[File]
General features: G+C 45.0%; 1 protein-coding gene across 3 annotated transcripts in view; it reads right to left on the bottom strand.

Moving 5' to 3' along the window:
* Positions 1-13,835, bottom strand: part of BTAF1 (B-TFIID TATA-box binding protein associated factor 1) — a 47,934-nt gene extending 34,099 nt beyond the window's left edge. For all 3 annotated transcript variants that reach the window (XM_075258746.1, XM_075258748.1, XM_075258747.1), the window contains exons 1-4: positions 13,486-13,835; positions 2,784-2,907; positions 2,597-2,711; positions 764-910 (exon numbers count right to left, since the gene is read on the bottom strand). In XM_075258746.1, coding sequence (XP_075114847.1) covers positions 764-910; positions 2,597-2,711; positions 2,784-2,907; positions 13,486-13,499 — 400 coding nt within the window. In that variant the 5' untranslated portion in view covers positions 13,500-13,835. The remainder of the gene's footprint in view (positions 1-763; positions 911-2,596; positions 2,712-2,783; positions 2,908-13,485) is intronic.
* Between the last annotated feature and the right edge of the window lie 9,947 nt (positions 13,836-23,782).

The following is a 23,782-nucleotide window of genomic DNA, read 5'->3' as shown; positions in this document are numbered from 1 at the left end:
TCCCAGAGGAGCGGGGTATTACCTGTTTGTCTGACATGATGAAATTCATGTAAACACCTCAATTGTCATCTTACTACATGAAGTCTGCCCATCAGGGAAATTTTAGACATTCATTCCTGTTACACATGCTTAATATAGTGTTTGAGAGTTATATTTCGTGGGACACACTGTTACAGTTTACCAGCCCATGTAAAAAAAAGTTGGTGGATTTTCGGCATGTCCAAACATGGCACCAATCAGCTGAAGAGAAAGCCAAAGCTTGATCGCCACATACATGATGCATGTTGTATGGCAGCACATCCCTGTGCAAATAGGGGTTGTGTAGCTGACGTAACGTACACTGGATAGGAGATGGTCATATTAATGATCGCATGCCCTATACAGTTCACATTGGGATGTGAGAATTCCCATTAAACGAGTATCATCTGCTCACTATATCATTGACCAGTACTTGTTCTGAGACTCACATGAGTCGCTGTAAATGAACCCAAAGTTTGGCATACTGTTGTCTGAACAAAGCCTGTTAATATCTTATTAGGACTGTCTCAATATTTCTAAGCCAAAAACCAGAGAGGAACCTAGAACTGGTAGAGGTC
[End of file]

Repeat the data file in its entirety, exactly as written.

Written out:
General features: G+C 45.0%; 1 protein-coding gene across 3 annotated transcripts in view; it reads right to left on the bottom strand.

Moving 5' to 3' along the window:
* Positions 1-13,835, bottom strand: part of BTAF1 (B-TFIID TATA-box binding protein associated factor 1) — a 47,934-nt gene extending 34,099 nt beyond the window's left edge. For all 3 annotated transcript variants that reach the window (XM_075258746.1, XM_075258748.1, XM_075258747.1), the window contains exons 1-4: positions 13,486-13,835; positions 2,784-2,907; positions 2,597-2,711; positions 764-910 (exon numbers count right to left, since the gene is read on the bottom strand). In XM_075258746.1, coding sequence (XP_075114847.1) covers positions 764-910; positions 2,597-2,711; positions 2,784-2,907; positions 13,486-13,499 — 400 coding nt within the window. In that variant the 5' untranslated portion in view covers positions 13,500-13,835. The remainder of the gene's footprint in view (positions 1-763; positions 911-2,596; positions 2,712-2,783; positions 2,908-13,485) is intronic.
* Between the last annotated feature and the right edge of the window lie 9,947 nt (positions 13,836-23,782).

The following is a 23,782-nucleotide window of genomic DNA, read 5'->3' as shown; positions in this document are numbered from 1 at the left end:
TCCCAGAGGAGCGGGGTATTACCTGTTTGTCTGACATGATGAAATTCATGTAAACACCTCAATTGTCATCTTACTACATGAAGTCTGCCCATCAGGGAAATTTTAGACATTCATTCCTGTTACACATGCTTAATATAGTGTTTGAGAGTTATATTTCGTGGGACACACTGTTACAGTTTACCAGCCCATGTAAAAAAAAGTTGGTGGATTTTCGGCATGTCCAAACATGGCACCAATCAGCTGAAGAGAAAGCCAAAGCTTGATCGCCACATACATGATGCATGTTGTATGGCAGCACATCCCTGTGCAAATAGGGGTTGTGTAGCTGACGTAACGTACACTGGATAGGAGATGGTCATATTAATGATCGCATGCCCTATACAGTTCACATTGGGATGTGAGAATTCCCATTAAACGAGTATCATCTGCTCACTATATCATTGACCAGTACTTGTTCTGAGACTCACATGAGTCGCTGTAAATGAACCCAAAGTTTGGCATACTGTTGTCTGAACAAAGCCTGTTAATATCTTATTAGGACTGTCTCAATATTTCTAAGCCAAAAACCAGAGAGGAACCTAGAACTGGTAGAGGTC